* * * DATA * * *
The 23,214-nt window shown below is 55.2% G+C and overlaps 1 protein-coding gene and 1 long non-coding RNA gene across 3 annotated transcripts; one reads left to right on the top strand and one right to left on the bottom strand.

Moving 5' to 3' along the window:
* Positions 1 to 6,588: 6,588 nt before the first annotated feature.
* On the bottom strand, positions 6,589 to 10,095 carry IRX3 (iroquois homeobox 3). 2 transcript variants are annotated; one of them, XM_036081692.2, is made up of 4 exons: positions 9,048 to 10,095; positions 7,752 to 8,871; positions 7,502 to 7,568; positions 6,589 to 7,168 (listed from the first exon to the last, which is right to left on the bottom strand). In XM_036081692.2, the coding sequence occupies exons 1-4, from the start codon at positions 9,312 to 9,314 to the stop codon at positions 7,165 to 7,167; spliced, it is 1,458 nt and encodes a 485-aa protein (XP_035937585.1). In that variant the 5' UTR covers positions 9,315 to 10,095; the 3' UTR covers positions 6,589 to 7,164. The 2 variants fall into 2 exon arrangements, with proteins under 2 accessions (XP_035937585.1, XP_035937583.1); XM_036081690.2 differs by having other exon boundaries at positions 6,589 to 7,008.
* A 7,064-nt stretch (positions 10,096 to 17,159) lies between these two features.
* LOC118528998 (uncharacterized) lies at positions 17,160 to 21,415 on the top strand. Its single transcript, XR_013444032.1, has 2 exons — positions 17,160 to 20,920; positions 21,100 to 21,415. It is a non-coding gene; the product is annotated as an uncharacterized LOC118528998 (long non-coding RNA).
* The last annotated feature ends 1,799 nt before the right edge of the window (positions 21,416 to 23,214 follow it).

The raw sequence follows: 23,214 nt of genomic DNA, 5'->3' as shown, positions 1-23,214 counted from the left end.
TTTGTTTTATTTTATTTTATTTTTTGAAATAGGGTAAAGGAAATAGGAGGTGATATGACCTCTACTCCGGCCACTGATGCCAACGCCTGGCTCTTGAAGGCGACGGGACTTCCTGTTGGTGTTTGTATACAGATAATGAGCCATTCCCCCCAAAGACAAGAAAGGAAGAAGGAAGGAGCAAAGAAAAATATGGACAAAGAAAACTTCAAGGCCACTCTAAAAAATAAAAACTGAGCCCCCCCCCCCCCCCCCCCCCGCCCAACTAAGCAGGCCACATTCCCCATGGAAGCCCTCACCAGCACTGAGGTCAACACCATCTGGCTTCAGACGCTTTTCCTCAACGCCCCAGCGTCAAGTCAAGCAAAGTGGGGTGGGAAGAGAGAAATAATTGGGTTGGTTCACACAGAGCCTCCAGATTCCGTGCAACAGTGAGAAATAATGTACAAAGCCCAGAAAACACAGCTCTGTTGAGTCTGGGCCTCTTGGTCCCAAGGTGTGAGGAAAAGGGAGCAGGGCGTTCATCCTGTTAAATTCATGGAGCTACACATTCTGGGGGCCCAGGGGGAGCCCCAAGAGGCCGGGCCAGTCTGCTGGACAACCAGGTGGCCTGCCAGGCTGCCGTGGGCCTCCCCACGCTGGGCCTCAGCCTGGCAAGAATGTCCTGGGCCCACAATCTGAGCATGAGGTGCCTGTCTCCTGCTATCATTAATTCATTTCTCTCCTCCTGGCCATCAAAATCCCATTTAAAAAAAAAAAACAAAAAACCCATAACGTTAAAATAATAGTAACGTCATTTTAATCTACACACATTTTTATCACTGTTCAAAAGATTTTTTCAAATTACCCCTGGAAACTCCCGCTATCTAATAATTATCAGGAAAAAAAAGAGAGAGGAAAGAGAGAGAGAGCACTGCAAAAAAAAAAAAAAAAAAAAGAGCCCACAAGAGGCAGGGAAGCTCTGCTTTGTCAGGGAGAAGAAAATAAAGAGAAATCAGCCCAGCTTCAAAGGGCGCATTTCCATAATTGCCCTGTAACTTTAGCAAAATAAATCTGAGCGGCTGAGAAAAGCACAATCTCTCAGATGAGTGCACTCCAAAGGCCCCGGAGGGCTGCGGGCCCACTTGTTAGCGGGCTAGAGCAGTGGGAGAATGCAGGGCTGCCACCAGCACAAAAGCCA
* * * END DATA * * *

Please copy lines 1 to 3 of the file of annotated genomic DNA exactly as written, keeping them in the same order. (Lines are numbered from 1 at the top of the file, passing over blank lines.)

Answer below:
The 23,214-nt window shown below is 55.2% G+C and overlaps 1 protein-coding gene and 1 long non-coding RNA gene across 3 annotated transcripts; one reads left to right on the top strand and one right to left on the bottom strand.

Moving 5' to 3' along the window:
* Positions 1 to 6,588: 6,588 nt before the first annotated feature.